Background: Approximately 19 of non-elderly adults are without health insurance. The uninsured frequently lack a source of primary care and are more likely to use the emergency department (ED) for routine care. Improving access to primary care for the uninsured is one strategy to reduce ED overutilization and related costs. Methods: A comparison group quasi-experimental design was used to evaluate a broad-based community partnership that provided access to care for the uninsured-Project Access Dallas (PAD)-on ED utilization and related costs. Eligible uninsured patients seen in the ED were enrolled in PAD (n 265) with similar patients not enrolled in PAD (n 309) serving as controls. Study patients were aged 18-65 years, <200 of the federal poverty level and uninsured. Outcome measures include the number of ED visits, hospital days and direct and indirect costs. Results: PAD program enrollees had significantly fewer ED visits (0.93 vs. 1.44; P < 0.01) and fewer inpatient hospital days (0.37 vs. 1.07; P < 0.05) than controls. Direct hospital costs were ∼60 less ($1188 vs. $446; P < 0.01) and indirect costs were 50 less ($313 vs. $692; P < 0.01). Conclusions: A broad-based community partnership program can significantly reduce ED utilization and related costs among the uninsured.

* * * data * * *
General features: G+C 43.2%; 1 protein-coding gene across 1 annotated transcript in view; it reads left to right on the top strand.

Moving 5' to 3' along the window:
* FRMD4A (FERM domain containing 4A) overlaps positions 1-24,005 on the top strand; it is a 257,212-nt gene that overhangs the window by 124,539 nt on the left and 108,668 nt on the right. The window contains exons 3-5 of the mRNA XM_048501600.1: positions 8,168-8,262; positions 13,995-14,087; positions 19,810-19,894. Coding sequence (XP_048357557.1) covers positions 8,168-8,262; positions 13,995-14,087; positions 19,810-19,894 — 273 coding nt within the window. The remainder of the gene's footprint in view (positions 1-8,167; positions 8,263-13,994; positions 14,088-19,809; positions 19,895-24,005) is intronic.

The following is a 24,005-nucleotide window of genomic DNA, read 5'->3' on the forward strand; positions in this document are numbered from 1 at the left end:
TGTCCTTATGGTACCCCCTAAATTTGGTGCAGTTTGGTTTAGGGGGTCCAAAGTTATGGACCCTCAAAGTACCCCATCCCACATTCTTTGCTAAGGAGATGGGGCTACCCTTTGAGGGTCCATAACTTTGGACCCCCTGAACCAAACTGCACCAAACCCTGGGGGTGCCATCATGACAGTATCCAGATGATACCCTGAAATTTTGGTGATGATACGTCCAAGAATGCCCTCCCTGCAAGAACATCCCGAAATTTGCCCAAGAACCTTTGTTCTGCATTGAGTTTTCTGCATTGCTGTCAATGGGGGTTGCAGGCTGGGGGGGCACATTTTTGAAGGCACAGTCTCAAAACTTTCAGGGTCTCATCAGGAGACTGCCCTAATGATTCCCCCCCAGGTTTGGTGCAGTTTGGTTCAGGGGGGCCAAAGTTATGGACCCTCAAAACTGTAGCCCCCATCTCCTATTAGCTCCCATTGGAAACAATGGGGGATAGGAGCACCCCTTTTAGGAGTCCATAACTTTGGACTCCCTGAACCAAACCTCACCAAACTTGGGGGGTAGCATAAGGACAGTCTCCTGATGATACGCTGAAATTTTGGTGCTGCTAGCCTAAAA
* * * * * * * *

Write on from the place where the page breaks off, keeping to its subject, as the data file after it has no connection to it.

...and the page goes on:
- health services
- primary care
- public health
ASJC Scopus subject areas
- Public Health, Environmental and Occupational Health